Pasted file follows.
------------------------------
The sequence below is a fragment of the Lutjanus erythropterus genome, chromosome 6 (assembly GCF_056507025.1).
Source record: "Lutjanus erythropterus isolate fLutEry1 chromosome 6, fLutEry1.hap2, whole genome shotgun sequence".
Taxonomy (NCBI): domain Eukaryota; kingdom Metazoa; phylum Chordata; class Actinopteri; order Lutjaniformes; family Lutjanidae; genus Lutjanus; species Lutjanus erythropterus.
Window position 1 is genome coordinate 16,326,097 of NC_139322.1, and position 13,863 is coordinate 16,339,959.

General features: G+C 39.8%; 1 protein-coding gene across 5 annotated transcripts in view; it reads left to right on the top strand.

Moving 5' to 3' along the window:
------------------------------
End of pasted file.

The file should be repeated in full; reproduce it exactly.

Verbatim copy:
The sequence below is a fragment of the Lutjanus erythropterus genome, chromosome 6 (assembly GCF_056507025.1).
Source record: "Lutjanus erythropterus isolate fLutEry1 chromosome 6, fLutEry1.hap2, whole genome shotgun sequence".
Taxonomy (NCBI): domain Eukaryota; kingdom Metazoa; phylum Chordata; class Actinopteri; order Lutjaniformes; family Lutjanidae; genus Lutjanus; species Lutjanus erythropterus.
Window position 1 is genome coordinate 16,326,097 of NC_139322.1, and position 13,863 is coordinate 16,339,959.

General features: G+C 39.8%; 1 protein-coding gene across 5 annotated transcripts in view; it reads left to right on the top strand.

Moving 5' to 3' along the window: